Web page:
Monday, October 29, 2007

While You Might Not Get Porter Wagoner... might get the larger meaning of this post.

I just got the news of the death of West Plains, MO's favorite son, Porter Wagoner. Giggle if you must, but the news of his passing didn't bring memories of listening to his music with my PaPa or even actually seeing him perform at the Grand Old Opry. It brought memories of buying a card for Michael with Mel and Amanda and trying to explain to them who the man was. That memory then led to memories of playing games in Hubbard and laughing until I hurt and a general feeling of silly grinning that's lasted for a few minutes now.

You all just pop up in the strangest places sometimes.

Thursday, October 25, 2007

Sir Ian McKellen

I saw Ian M in King Lear with the RSC this weekend. The performance overall was technically perfect: every scene was carefully rehearsed and directed. Ian was wonderful.

However, the entire play (and they did the ENTIRE play, 3 1/2 hours worth) left me very cold. I often found myself thinking about how their inflection changed the meaning of the line, or how her rhythm was lovely to listen to... not feeling the story. I laughed twice and I felt drawn in on Lear's "never never never never" line, but spent the rest of the show admiring the set, and seamless transitions and fabulous ensemble work.

I realized that, no, we NITSers are not the Royal Shakespeare Company, but we had our priorities in the right place. Who cares if you know your lines? Who cares if you've blocked the scene? If you are making the audience FEEL something, then you're doing it right.

Wednesday, October 17, 2007

Common Problem

In my discussions with other performing arts teachers, I keep coming across the same problem: How do you occupy the other students while you work on one scene? I know we have talked about this before and I have ideas if the students are self-motivated, but what do you do if the students need to be monitored closely at all times and cannot be left to their own devices?


Monday, October 08, 2007


In an unprecedented bit of luck, it seems the head of fine arts for the district took my side.

My principal came up to me after school on Friday and said, "I talked with the head of fine arts, and we have a compromise. You can do this show for the contest, but you can't have a performance of it here on this campus." Which is totally fine with me, but it seems odd. How is that a compromise, and not a victory for me? The only scenario that makes sense is, the fine arts director told my principal that the show was not problematic (it was even done by other school in this district a while back), the principal didn't want to eat crow and tell me she had been overruled, so she had to craft some type of middle ground so it didn't look like she lost this one.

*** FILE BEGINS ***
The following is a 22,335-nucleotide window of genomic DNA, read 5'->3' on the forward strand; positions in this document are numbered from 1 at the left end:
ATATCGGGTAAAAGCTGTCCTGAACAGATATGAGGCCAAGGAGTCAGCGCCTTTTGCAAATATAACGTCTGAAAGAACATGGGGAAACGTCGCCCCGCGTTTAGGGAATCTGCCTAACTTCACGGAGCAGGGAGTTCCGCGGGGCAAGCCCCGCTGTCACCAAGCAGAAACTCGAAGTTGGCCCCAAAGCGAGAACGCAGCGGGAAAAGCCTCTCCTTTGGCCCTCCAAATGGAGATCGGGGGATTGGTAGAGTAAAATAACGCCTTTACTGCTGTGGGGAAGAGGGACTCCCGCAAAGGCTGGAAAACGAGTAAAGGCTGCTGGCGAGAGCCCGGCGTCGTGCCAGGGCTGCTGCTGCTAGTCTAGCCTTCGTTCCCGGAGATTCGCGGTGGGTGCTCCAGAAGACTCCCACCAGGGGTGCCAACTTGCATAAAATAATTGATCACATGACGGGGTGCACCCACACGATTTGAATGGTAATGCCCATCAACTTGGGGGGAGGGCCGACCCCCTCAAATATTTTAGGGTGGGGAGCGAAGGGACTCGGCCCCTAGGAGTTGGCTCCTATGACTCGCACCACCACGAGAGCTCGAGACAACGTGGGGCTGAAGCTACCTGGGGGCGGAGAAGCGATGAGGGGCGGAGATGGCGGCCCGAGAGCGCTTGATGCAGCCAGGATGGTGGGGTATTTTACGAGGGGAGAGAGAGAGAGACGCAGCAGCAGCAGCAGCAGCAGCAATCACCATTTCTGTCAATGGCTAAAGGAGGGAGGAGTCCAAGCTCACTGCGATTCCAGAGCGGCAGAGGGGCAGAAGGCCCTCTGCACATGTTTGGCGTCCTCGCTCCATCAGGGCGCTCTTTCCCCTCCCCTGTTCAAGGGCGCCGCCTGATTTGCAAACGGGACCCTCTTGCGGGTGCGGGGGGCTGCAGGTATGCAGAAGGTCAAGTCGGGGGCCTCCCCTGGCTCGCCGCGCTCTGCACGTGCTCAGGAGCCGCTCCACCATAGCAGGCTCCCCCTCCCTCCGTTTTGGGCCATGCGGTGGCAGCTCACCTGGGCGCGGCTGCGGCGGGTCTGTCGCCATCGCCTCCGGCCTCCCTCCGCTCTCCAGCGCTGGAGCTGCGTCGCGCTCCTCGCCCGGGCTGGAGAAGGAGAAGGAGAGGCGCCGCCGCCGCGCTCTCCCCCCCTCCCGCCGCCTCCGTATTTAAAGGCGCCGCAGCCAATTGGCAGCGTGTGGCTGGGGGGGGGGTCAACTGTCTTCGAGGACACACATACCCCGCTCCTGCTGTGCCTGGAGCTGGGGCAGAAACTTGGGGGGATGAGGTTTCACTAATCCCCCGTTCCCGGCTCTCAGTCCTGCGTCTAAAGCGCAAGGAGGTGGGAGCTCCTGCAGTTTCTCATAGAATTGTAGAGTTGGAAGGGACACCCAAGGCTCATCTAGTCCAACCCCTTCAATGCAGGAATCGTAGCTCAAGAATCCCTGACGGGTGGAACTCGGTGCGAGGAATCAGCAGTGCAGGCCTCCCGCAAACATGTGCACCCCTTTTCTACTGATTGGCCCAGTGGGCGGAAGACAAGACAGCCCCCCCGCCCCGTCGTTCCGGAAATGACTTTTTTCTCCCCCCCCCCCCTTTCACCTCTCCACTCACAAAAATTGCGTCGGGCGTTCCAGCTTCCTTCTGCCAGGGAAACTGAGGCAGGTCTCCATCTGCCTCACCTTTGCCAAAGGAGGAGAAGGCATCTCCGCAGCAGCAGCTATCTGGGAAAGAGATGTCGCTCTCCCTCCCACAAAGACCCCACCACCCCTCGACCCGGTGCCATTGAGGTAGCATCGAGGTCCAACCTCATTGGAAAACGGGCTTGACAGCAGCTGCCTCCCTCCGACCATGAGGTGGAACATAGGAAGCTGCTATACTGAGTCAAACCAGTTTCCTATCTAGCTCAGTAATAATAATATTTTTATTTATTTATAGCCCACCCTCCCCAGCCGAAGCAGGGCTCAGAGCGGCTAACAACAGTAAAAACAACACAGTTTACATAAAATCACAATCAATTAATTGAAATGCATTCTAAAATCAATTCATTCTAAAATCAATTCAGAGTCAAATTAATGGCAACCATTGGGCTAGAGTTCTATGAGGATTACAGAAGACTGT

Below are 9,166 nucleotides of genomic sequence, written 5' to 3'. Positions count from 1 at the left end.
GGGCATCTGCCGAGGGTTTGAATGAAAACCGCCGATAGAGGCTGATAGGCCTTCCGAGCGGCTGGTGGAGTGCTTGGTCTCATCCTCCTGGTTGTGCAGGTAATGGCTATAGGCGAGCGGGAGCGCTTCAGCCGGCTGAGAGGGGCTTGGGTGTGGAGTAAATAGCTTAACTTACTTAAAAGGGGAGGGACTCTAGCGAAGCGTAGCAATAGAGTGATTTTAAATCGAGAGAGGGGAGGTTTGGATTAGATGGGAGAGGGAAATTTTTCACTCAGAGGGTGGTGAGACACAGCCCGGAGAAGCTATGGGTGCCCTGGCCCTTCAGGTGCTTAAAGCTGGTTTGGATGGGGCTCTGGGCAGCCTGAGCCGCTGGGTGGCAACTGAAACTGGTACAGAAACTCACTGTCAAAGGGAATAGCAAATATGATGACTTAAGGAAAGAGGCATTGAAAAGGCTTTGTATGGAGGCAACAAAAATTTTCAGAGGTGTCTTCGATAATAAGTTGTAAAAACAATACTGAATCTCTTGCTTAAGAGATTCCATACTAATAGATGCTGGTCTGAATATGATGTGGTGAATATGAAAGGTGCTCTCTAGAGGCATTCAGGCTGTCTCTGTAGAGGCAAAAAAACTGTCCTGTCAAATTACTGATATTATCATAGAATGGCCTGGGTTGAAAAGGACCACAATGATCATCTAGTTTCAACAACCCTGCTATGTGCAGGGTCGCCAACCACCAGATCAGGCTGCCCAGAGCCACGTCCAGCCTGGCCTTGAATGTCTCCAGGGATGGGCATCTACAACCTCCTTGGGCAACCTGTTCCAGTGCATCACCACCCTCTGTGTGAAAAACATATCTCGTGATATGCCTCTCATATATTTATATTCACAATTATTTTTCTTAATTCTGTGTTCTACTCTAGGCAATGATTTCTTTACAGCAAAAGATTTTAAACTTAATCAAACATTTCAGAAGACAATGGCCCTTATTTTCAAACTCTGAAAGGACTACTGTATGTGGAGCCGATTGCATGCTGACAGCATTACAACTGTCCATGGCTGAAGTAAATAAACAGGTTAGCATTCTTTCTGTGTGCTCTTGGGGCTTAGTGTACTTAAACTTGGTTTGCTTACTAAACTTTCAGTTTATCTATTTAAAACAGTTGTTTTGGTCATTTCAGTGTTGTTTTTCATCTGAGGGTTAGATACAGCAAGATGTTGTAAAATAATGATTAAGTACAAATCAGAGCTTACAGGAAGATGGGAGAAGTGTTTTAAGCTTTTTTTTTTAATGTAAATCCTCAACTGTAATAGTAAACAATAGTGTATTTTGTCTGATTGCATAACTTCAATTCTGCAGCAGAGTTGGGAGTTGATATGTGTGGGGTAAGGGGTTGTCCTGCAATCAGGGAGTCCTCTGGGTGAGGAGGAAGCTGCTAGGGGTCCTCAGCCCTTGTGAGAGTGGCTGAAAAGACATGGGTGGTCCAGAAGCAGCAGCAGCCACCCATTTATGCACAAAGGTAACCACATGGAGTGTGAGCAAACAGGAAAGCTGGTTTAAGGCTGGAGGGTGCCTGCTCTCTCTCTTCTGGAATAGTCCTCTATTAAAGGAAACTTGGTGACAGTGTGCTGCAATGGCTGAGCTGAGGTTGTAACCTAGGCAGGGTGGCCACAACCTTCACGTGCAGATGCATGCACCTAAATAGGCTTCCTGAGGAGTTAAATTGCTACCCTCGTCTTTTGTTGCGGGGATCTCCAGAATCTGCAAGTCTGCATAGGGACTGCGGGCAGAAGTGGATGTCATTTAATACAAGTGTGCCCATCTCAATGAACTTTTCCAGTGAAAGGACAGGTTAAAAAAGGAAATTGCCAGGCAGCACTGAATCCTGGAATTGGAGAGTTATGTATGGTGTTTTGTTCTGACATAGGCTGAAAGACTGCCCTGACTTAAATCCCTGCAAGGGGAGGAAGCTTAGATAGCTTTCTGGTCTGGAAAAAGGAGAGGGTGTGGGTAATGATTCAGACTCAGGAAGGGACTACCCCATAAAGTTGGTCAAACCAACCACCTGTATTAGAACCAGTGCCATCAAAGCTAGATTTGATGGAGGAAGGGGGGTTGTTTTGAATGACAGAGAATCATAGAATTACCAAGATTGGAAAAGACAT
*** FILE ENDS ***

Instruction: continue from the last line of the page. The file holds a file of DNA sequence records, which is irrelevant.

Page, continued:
I've been butting heads with administrators for my whole career, and something finally worked out! I know this is going to be the year I finally get to see what I'm capable of.

Thursday, October 04, 2007


My district’s one-act play competition is on December 1. I read a lot of plays (a LOT of plays) to try to find one I liked enough to direct. Finding a play for a middle school contest isn’t easy. Most plays are either way over their heads in subject and tone, or way below their intellectual level. Everything is Arthur Miller, or melodramas for six-year-olds.

That’s why I was thrilled when I found the play I wanted to do. It’s a quirky little play about a twelve-year-old boy who flees from the oppressive military regime in an unnamed Latin country. The boy goes on a kind of hero’s journey, meeting characters from Mexican mythology and folk tales on his journey north. In the end, he is captured crossing the border into America, but he promises that his story will be remembered. The play is fun, challenging, thought-provoking, and age-appropriate. I have just enough time to start rehearsals and get it the way I want it for the contest. I have a clear vision in my head of what I want, and I know my kids will be successful.

Too bad my principal told me today that I can’t do it.

The city my district is in made national news recently because of a city ordinance requiring landlords to check citizenship papers before renting apartments. Those in favor of this policy say that it will force those who don’t pay taxes out of the city. Those who oppose this policy say that it’s illegal to turn landlords into INS agents. Immigration is a hot-button topic in my district, and my principal doesn’t want a play dealing with it.

I told her that the play’s plot really isn’t about immigration at all, it’s just a factor in the climax. This play is about immigration like King Kong is about skyscrapers. But even if this play was all about immigration, wouldn’t that make my school an ideal place to produce this play? Wouldn’t Little Rock’s Central High School have benefited by reading Langston Hughes poems in 1954?

She asked the head of fine arts what he thought, and he’s asking the guy above him, but I imagine they’ll uphold my principal’s decision. I’m so frustrated about this. Last year my school did The Yellow Boat, about an eight-year-old with AIDS, and Then They Came For Me, about the Holocaust. Is a story about a kid meeting Mexico’s mythological figures more controversial than that?

So now I have to start from the beginning and find a whole new play. I’ll probably do Midsummer, since I’ve already done a good cutting and I know the play well, but my heart’s just not in it.